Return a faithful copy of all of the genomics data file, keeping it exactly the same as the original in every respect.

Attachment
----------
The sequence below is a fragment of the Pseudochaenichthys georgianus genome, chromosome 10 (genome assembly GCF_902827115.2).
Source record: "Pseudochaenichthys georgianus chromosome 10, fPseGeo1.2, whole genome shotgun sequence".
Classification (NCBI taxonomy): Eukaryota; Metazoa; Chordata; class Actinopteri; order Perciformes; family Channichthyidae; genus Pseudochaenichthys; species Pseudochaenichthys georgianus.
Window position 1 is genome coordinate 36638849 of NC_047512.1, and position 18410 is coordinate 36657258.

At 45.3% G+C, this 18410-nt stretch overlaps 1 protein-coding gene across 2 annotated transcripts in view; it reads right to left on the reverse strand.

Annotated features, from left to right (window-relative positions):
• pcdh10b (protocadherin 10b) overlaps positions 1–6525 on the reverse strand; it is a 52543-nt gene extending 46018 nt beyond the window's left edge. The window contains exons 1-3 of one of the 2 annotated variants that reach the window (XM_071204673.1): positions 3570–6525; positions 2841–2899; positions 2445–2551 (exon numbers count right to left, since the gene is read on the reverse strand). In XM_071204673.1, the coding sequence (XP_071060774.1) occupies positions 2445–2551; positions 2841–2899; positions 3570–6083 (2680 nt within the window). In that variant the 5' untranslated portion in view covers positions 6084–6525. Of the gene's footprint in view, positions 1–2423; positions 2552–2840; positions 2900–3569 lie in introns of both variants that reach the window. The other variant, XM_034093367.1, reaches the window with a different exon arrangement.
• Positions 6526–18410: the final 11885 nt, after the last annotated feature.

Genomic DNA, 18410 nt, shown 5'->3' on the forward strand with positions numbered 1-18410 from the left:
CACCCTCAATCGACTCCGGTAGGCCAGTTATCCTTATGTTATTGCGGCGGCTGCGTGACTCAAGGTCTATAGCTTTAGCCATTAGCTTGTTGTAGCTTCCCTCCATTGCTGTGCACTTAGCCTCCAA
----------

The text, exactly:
The sequence below is a fragment of the Pseudochaenichthys georgianus genome, chromosome 10 (genome assembly GCF_902827115.2).
Source record: "Pseudochaenichthys georgianus chromosome 10, fPseGeo1.2, whole genome shotgun sequence".
Classification (NCBI taxonomy): Eukaryota; Metazoa; Chordata; class Actinopteri; order Perciformes; family Channichthyidae; genus Pseudochaenichthys; species Pseudochaenichthys georgianus.
Window position 1 is genome coordinate 36638849 of NC_047512.1, and position 18410 is coordinate 36657258.

At 45.3% G+C, this 18410-nt stretch overlaps 1 protein-coding gene across 2 annotated transcripts in view; it reads right to left on the reverse strand.

Annotated features, from left to right (window-relative positions):
• pcdh10b (protocadherin 10b) overlaps positions 1–6525 on the reverse strand; it is a 52543-nt gene extending 46018 nt beyond the window's left edge. The window contains exons 1-3 of one of the 2 annotated variants that reach the window (XM_071204673.1): positions 3570–6525; positions 2841–2899; positions 2445–2551 (exon numbers count right to left, since the gene is read on the reverse strand). In XM_071204673.1, the coding sequence (XP_071060774.1) occupies positions 2445–2551; positions 2841–2899; positions 3570–6083 (2680 nt within the window). In that variant the 5' untranslated portion in view covers positions 6084–6525. Of the gene's footprint in view, positions 1–2423; positions 2552–2840; positions 2900–3569 lie in introns of both variants that reach the window. The other variant, XM_034093367.1, reaches the window with a different exon arrangement.
• Positions 6526–18410: the final 11885 nt, after the last annotated feature.

Genomic DNA, 18410 nt, shown 5'->3' on the forward strand with positions numbered 1-18410 from the left:
CACCCTCAATCGACTCCGGTAGGCCAGTTATCCTTATGTTATTGCGGCGGCTGCGTGACTCAAGGTCTATAGCTTTAGCCATTAGCTTGTTGTAGCTTCCCTCCATTGCTGTGCACTTAGCCTCCAA